Army Air Forces 2nd. Lt. Lynn Hadfield was only 25 when he died toward the end of World War II. His remains have finally been brought home. SALT LAKE CITY, UT (KUTV/CNN) – A world war two soldier is back home 74 years after he died in a plane crash in Germany. The family of […]
BLUFFDALE — Compelled by court order and a fast-approaching deadline, city officials unveiled a rough draft of a revised plan to conform with the state’s affordable housing laws.
By a unanimous vote, the city’s six-member Planning Commission put its stamp of approval Tuesday on the 25-page plan, which is now headed before the City Council.
Bluffdale officials are under pressure to update the plan by March 31 after a 3rd District Court judge ruled last month that the city’s previous moderate-income housing plan did not meet the requirements of a 1996 state law mandating all Utah communities to provide a variety of housing types.
Bluffdale City Attorney Kevin Watkins and another adviser told Planning Commission members at Tuesday’s public hearing that they are confident the latest plan now passes legal muster. But Mike Hutchings, the attorney who successfully sued the city last year on behalf of Anderson Development to win the court order, told commissioners and about 20 residents that the updated plan is no better than the previously rejected one.
“It seems to me that it really does nothing,” said Hutchings, a former district court judge of 16 years. “It would not produce an appreciable difference in moderate housing in Bluffdale city. There’s a lot of talk in there but no real commitment. I submit the plan you have before you does nothing more than maintain the status quo that has existed in the city for the last 21 years.”
Under state law, Bluffdale immediately needs 175 moderate-income housing units — defined as a house that costs no more than $117,318 or a two-bedroom apartment whose rent could not exceed $818. The city of approximately 4,280 residents then would have to add 200 more affordable housing units by 2005.
To remedy Bluffdale’s moderate-income housing scarcity, Sorensen prescribed that the City Council approve more high-density and accessory apartment zoning in the future. Yet rather than explicitly put such recommendations in his plan, Sorensen said he would defer to the City Council and Planning Commission on such changes.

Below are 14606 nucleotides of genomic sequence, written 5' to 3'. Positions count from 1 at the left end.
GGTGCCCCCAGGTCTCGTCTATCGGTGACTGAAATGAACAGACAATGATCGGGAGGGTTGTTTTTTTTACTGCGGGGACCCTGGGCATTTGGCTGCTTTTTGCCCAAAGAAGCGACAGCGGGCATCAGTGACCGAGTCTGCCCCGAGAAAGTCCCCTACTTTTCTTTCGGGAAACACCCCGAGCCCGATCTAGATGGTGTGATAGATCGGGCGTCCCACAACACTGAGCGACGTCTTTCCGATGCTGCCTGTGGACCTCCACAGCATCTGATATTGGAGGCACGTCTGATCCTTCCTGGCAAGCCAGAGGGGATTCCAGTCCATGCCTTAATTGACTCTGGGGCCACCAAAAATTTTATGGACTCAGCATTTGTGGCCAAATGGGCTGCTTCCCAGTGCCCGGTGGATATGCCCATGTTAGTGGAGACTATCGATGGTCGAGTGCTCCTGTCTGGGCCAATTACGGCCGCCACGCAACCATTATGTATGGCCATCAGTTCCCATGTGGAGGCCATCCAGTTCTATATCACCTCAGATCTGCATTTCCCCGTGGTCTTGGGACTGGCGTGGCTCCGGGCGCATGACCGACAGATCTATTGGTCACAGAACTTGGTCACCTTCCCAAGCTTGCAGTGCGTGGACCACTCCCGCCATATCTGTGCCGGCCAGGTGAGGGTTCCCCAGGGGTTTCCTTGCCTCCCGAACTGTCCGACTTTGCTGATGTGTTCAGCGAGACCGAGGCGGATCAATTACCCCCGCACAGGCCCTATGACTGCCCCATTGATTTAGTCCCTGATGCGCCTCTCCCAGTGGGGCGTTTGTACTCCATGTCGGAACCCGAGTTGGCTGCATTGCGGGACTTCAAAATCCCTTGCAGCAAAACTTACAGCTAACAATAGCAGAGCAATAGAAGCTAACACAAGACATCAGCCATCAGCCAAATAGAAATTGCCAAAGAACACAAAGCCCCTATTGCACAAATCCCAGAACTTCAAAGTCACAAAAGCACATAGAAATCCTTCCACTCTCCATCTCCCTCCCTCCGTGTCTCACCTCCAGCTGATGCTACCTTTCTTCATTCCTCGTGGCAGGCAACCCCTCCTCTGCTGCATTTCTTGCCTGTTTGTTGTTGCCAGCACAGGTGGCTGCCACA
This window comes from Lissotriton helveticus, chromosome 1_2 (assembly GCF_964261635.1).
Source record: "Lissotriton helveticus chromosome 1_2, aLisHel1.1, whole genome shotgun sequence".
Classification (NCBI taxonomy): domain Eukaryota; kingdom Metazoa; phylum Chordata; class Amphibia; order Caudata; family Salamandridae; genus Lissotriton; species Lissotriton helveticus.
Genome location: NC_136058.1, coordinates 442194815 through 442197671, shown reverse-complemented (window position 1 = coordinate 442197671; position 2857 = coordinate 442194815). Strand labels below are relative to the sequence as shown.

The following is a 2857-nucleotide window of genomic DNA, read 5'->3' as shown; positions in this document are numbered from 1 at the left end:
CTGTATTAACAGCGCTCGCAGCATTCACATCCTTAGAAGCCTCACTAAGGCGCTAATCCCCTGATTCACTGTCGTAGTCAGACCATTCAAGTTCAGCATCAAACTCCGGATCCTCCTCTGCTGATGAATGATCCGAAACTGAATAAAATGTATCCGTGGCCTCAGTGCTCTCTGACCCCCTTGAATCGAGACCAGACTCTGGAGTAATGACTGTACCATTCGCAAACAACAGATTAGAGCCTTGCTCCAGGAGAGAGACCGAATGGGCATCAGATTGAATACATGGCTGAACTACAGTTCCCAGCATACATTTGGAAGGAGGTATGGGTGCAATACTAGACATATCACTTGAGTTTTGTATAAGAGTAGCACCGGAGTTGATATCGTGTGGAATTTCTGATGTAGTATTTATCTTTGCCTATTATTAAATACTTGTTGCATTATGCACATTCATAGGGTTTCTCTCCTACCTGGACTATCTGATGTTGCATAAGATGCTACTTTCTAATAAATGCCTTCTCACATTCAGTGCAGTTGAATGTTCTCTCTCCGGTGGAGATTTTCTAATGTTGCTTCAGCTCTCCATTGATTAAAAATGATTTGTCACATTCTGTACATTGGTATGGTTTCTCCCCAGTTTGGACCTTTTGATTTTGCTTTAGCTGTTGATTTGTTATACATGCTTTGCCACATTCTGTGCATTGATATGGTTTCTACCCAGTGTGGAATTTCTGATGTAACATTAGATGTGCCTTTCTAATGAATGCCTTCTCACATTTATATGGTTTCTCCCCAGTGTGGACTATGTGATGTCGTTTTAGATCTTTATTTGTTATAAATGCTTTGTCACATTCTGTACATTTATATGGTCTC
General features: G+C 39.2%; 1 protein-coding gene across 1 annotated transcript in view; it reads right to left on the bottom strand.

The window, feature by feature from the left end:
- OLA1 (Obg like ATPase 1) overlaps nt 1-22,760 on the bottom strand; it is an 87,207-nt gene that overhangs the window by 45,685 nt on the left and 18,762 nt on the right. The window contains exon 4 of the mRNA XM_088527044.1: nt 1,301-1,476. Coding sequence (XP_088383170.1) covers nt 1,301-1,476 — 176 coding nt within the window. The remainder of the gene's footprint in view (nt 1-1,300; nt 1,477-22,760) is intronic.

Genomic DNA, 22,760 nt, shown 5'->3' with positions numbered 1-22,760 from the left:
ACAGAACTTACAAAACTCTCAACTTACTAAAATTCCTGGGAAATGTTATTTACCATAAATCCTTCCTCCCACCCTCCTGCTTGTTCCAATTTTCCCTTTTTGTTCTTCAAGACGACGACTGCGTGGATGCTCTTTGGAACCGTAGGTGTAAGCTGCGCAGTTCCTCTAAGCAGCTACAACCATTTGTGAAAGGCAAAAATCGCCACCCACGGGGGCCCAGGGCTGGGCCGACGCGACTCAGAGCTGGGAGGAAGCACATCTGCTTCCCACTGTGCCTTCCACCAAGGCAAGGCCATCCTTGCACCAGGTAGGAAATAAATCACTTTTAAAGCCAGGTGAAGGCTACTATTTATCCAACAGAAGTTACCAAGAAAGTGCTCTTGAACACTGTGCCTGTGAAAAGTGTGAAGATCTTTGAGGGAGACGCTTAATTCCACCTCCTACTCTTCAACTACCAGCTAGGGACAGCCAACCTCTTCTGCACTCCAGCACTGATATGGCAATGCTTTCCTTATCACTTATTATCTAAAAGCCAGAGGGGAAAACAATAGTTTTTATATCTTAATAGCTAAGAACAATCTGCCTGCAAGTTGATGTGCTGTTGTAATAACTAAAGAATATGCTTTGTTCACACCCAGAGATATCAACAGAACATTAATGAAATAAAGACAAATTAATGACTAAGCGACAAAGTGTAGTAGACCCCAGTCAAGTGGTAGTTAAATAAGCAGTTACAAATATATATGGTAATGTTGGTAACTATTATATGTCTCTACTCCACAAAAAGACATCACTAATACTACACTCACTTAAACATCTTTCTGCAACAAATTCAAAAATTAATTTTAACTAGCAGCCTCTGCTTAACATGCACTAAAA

And as of Tuesday, there were no substantive or concrete zoning changes in the city’s plan, although commission member Steve Levesque indicated there could be some in the future.
Hutchings, however, is skeptical of such promises.
“They can say a lot of things,” Hutchings said, “but will they do them? So far they have not.”
Historically, Bluffdale has been predominantly homogenous in its demographics and housing types. More than 82 percent of Bluffdale’s residentially zoned areas sit on either one- or five-acre lots. What’s more, no racial minorities lived among the more than 2,152 residents who lived in Bluffdale as of the 1990 Census.
Hutchings said that even if the city should allow moderate-income housing units on 10,000-square-foot lots — a quarter of an acre — the land would almost certainly prove far too expensive for lower-income families to afford. By Sorensen’s estimate, 10,000-square-foot lots typically support homes in the $256,000 and $320,000 range, which would price out the very clients Bluffdale is now forced to accommodate.
Bluffdale’s residents overwhelmingly oppose the state-ordered housing reform in their neighborhood. There also remains a strong undercurrent of discontent by some of the city’s politicians with 3rd District Judge Matthew B. Durrant’s ruling last month. When Bluffdale’s commissioners deliberated Tuesday over whether to go back to drawing board, planning commission member Blake Waters implied Durrant had made the wrong decision, saying the city’s earlier moderate-income housing plan “met the (state) requirements.”
“District court decisions are not always right, that’s why we have a Supreme Court,” Watkins told him. “If it takes going that far, my understanding is we’re prepared to go that far.”
Durrant was appointed to the Utah Supreme Court last month. Bluffdale city officials say they will soon show their plan to the Utah Department of Economic Development for feedback. Sorensen said if state officials with that agency propose changes, “then we should make changes.”
Watkins, meanwhile, said that Bluffdale’s affordable housing plan will likely be tinkered with even more and assured that “by the time this gets to the City Council it will be something that comports with the (state) requirements.”